Paintings by Chagall, Rodin, Matisse and others were among 1,400 artworks found at Cornelius Gurlitt's Munich home.
Under a new agreement, Israel and Germany will cooperate on museum research to establish the owners of Jewish-owned art stolen by the Nazis, AFP reports.
Culture and Sports Ministry director general Orly Froman and German Culture Minister Monika Gruetters signed the agreement on Sunday, officials said. Under the accord, German and Israeli experts will go through training, and will set up join databases.
"The cooperation between German and Israeli institutions on provenance research of Nazi-confiscated art and Judaica is a great vote of confidence," AFP cited Gruetters as saying in a statement.
Culture and Sports Minister Limor Livnat said in a statement that the agreement could result in looted art being returned to its original Jewish owners, AFP said.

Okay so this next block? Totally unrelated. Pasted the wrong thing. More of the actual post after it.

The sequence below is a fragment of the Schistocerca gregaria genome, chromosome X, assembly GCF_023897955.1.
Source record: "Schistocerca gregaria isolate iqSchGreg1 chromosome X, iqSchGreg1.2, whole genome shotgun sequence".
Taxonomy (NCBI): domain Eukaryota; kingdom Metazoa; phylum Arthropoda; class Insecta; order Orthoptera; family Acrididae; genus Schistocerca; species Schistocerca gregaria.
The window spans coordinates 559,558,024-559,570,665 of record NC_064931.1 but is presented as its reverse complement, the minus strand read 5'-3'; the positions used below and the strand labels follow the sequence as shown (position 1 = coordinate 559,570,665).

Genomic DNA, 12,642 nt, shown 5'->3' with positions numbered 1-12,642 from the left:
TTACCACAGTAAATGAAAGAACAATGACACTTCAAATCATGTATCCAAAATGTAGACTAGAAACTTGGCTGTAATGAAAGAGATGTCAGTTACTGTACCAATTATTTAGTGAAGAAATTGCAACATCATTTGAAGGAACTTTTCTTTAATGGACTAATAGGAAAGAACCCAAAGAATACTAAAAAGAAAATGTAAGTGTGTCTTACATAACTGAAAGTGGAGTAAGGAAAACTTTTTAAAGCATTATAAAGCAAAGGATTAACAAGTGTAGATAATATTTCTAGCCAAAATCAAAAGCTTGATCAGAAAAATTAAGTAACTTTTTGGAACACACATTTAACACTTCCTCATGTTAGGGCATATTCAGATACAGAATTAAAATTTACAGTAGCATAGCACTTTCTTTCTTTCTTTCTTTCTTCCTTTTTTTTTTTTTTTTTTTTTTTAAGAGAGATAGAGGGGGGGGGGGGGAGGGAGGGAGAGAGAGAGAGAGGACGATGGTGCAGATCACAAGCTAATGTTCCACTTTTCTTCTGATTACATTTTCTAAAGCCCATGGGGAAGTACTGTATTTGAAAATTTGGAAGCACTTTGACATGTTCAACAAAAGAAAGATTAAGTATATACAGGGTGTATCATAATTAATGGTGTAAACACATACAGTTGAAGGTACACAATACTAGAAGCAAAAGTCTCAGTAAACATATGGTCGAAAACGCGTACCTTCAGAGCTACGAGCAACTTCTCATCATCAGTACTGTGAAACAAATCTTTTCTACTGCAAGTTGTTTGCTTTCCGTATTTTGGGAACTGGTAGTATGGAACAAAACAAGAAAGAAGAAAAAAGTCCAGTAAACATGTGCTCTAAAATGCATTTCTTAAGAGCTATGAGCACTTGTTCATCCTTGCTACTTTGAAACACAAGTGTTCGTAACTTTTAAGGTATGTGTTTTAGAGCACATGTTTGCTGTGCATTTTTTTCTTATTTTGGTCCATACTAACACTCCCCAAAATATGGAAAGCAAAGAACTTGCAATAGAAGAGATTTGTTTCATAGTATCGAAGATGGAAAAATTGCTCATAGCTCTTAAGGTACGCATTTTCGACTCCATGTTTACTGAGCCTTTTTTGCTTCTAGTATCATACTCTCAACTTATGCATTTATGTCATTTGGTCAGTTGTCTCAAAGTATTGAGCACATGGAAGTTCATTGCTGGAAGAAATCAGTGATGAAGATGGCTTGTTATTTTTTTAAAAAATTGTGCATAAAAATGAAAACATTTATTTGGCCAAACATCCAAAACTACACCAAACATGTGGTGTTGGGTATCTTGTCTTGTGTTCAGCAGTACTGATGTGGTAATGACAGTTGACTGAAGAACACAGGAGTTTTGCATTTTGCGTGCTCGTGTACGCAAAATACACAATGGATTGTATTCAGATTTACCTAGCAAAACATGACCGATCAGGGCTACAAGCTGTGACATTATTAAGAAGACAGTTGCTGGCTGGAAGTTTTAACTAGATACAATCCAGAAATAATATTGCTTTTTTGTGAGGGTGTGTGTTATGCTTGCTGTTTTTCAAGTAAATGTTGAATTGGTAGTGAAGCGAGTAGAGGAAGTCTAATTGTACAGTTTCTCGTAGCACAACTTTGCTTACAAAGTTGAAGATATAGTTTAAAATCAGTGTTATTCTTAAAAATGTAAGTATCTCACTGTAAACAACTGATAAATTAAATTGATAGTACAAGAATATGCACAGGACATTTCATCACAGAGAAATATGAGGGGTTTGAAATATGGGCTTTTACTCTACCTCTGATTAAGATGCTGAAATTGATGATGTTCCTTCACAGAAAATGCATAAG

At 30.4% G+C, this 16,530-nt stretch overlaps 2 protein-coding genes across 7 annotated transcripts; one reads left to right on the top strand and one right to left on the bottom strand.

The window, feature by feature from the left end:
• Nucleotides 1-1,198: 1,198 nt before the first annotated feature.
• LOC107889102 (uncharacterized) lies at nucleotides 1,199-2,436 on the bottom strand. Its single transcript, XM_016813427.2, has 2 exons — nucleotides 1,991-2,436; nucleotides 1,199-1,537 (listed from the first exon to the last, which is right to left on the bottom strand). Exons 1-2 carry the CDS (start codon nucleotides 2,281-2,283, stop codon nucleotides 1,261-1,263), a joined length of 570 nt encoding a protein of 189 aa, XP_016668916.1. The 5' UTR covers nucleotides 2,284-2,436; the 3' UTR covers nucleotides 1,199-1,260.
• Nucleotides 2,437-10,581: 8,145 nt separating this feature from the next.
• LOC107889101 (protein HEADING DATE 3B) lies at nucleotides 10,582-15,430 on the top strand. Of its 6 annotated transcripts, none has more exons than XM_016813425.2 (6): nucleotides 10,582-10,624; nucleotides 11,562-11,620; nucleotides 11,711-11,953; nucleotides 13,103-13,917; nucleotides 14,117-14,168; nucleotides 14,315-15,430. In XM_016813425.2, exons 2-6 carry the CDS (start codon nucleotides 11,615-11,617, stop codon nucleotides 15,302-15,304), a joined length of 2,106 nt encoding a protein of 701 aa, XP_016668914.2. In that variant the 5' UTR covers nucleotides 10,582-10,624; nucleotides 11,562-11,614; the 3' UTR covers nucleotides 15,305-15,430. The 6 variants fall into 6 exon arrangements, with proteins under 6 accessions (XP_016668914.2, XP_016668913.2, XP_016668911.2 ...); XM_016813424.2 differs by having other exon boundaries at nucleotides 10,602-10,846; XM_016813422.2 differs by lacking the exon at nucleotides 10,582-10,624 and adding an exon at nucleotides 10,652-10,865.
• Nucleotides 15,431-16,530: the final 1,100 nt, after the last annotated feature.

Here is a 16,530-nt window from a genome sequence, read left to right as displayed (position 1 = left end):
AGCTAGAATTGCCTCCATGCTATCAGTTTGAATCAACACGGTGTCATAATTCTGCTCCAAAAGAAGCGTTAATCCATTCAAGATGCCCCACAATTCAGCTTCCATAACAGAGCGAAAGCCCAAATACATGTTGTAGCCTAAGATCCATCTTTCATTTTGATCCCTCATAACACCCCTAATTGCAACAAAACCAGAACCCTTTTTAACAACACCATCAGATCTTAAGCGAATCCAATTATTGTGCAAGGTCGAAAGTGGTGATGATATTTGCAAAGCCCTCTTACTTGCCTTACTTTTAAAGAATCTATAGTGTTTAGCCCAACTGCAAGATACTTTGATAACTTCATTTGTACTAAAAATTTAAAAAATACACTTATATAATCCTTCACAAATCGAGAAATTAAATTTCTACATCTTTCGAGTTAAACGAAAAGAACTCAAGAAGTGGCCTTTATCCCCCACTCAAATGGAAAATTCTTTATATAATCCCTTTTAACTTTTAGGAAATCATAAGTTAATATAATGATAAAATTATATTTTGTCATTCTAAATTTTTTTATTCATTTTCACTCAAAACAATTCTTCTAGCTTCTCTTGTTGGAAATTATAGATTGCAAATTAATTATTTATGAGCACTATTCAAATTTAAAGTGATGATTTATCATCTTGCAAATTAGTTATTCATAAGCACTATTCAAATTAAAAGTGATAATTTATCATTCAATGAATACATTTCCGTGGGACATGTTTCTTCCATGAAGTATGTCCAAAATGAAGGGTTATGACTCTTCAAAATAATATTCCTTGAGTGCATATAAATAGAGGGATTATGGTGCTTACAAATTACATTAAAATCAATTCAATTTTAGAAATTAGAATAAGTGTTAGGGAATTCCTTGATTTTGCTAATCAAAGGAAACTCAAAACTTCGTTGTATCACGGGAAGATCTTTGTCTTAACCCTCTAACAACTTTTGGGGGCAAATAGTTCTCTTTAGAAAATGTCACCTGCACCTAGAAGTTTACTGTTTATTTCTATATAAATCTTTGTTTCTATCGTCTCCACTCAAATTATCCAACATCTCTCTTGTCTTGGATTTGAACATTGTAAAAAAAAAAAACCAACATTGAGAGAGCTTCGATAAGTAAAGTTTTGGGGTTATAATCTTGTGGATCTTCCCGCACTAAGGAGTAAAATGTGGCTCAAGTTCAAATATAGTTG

She also mentioned the existing cooperation between the two countries on Nazi-looted art. This includes two Israeli curators who are on a German committee that is establishing the ownership of the art collection found in the apartment of Cornelius Gurlitt in Munich.
Gurlitt, the son of an art dealer, had stored a collection valued at hundreds of millions of dollars in his apartment. He died last month aged 81. Before he died, he made a deal with Germany to help find the original owners of the pieces.